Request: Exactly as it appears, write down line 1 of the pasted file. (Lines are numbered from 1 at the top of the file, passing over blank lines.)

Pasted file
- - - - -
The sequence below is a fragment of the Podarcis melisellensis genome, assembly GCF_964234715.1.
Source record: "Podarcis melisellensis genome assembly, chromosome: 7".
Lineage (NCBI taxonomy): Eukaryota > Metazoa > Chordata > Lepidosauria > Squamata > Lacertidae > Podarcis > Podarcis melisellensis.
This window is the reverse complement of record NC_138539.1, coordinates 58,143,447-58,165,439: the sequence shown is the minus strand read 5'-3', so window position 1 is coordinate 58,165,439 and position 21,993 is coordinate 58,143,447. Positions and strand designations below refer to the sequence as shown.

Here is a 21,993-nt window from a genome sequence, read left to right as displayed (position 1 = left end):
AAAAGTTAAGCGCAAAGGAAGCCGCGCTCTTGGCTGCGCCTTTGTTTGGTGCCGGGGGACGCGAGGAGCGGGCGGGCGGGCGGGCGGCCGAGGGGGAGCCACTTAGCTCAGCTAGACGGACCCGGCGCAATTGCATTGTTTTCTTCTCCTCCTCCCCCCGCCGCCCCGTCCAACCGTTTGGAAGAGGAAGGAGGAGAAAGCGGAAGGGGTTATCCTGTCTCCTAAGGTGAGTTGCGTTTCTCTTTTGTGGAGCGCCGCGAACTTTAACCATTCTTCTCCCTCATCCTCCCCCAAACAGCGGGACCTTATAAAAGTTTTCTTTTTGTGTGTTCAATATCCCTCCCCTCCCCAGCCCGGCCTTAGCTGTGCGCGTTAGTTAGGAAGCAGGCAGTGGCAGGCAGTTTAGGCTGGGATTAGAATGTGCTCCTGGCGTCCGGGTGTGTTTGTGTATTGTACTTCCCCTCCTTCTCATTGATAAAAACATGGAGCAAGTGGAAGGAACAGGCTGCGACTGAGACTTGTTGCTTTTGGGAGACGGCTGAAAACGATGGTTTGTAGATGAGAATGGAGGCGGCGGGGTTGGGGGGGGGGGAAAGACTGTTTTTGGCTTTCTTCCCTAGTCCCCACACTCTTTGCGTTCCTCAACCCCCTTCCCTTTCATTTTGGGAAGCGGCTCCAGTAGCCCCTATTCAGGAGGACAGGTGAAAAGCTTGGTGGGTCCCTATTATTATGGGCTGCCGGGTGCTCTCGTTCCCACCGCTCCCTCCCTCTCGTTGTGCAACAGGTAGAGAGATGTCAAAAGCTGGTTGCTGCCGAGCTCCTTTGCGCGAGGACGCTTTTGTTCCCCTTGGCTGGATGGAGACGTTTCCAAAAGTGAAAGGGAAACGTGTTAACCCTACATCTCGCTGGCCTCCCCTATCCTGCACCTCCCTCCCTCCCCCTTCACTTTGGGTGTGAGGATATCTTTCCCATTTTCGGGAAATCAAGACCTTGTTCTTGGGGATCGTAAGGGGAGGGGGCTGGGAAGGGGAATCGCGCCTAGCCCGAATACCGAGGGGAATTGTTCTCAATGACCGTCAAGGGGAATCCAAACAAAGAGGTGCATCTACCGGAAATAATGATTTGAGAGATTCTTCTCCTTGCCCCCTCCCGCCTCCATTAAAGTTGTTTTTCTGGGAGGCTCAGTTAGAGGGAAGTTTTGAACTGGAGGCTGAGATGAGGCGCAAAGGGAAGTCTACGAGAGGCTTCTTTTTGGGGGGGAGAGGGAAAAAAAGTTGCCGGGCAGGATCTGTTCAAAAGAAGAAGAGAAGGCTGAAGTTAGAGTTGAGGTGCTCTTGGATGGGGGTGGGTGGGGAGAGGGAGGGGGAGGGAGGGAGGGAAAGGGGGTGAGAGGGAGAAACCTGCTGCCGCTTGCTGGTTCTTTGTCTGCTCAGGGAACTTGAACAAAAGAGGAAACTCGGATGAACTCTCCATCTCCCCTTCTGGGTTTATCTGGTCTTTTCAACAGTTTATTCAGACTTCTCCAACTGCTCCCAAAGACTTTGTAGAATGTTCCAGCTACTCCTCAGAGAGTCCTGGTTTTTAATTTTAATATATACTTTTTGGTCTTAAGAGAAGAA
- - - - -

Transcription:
The sequence below is a fragment of the Podarcis melisellensis genome, assembly GCF_964234715.1.